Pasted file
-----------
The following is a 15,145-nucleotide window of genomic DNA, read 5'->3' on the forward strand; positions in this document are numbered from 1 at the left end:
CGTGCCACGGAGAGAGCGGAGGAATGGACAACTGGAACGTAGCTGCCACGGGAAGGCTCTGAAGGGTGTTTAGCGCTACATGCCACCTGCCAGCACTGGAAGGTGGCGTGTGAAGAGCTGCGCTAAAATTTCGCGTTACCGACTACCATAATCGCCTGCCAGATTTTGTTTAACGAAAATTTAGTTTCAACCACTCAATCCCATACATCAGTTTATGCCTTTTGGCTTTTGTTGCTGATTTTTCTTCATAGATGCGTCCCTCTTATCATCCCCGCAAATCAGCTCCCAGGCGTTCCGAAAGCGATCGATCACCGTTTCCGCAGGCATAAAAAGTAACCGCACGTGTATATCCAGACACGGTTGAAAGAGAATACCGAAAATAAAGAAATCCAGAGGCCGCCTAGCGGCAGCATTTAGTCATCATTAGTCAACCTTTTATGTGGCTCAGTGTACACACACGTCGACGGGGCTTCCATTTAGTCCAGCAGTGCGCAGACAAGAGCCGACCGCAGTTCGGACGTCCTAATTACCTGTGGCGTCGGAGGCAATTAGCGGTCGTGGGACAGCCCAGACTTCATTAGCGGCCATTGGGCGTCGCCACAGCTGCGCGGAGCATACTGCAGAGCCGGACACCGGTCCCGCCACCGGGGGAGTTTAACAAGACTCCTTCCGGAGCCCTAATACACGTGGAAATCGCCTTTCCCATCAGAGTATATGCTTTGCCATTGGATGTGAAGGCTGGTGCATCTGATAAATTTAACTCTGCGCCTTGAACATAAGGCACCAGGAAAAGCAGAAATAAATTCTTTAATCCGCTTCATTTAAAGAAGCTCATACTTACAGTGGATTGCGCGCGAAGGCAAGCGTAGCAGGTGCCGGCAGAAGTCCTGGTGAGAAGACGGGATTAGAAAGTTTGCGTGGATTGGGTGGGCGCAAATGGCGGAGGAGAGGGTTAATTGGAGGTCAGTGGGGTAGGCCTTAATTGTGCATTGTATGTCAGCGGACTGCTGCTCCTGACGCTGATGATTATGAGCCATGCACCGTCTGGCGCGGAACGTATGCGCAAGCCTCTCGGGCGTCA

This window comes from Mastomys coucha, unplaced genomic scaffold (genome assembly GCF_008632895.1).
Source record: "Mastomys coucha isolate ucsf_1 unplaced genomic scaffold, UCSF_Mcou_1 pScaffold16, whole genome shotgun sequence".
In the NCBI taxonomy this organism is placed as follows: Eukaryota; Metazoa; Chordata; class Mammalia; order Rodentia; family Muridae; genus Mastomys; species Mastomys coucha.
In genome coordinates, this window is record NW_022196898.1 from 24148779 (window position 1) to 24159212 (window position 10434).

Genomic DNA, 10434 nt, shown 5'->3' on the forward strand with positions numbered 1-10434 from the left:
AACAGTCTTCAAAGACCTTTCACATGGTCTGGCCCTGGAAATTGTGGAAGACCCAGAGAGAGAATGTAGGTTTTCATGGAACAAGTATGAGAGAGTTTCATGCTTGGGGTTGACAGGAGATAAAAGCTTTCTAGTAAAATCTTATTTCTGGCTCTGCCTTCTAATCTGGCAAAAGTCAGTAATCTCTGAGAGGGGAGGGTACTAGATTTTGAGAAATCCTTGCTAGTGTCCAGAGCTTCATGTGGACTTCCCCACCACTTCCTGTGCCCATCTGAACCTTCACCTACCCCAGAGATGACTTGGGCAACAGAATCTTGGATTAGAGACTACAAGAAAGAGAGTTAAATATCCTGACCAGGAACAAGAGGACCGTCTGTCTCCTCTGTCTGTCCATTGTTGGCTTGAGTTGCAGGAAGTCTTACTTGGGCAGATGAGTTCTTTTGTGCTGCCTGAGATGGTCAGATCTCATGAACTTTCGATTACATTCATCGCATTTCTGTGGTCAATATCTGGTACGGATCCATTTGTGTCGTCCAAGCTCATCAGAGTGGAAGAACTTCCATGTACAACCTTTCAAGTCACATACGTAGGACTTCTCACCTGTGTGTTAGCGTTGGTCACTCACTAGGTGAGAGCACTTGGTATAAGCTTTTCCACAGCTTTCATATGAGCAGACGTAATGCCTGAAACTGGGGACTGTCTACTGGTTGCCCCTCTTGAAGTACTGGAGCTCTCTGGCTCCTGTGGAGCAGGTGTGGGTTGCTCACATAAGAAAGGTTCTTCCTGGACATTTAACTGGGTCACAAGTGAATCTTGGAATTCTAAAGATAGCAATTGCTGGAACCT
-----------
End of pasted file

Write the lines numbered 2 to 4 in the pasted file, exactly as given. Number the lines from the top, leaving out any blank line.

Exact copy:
CGTGCCACGGAGAGAGCGGAGGAATGGACAACTGGAACGTAGCTGCCACGGGAAGGCTCTGAAGGGTGTTTAGCGCTACATGCCACCTGCCAGCACTGGAAGGTGGCGTGTGAAGAGCTGCGCTAAAATTTCGCGTTACCGACTACCATAATCGCCTGCCAGATTTTGTTTAACGAAAATTTAGTTTCAACCACTCAATCCCATACATCAGTTTATGCCTTTTGGCTTTTGTTGCTGATTTTTCTTCATAGATGCGTCCCTCTTATCATCCCCGCAAATCAGCTCCCAGGCGTTCCGAAAGCGATCGATCACCGTTTCCGCAGGCATAAAAAGTAACCGCACGTGTATATCCAGACACGGTTGAAAGAGAATACCGAAAATAAAGAAATCCAGAGGCCGCCTAGCGGCAGCATTTAGTCATCATTAGTCAACCTTTTATGTGGCTCAGTGTACACACACGTCGACGGGGCTTCCATTTAGTCCAGCAGTGCGCAGACAAGAGCCGACCGCAGTTCGGACGTCCTAATTACCTGTGGCGTCGGAGGCAATTAGCGGTCGTGGGACAGCCCAGACTTCATTAGCGGCCATTGGGCGTCGCCACAGCTGCGCGGAGCATACTGCAGAGCCGGACACCGGTCCCGCCACCGGGGGAGTTTAACAAGACTCCTTCCGGAGCCCTAATACACGTGGAAATCGCCTTTCCCATCAGAGTATATGCTTTGCCATTGGATGTGAAGGCTGGTGCATCTGATAAATTTAACTCTGCGCCTTGAACATAAGGCACCAGGAAAAGCAGAAATAAATTCTTTAATCCGCTTCATTTAAAGAAGCTCATACTTACAGTGGATTGCGCGCGAAGGCAAGCGTAGCAGGTGCCGGCAGAAGTCCTGGTGAGAAGACGGGATTAGAAAGTTTGCGTGGATTGGGTGGGCGCAAATGGCGGAGGAGAGGGTTAATTGGAGGTCAGTGGGGTAGGCCTTAATTGTGCATTGTATGTCAGCGGACTGCTGCTCCTGACGCTGATGATTATGAGCCATGCACCGTCTGGCGCGGAACGTATGCGCAAGCCTCTCGGGCGTCA

This window comes from Mastomys coucha, unplaced genomic scaffold (genome assembly GCF_008632895.1).
Source record: "Mastomys coucha isolate ucsf_1 unplaced genomic scaffold, UCSF_Mcou_1 pScaffold16, whole genome shotgun sequence".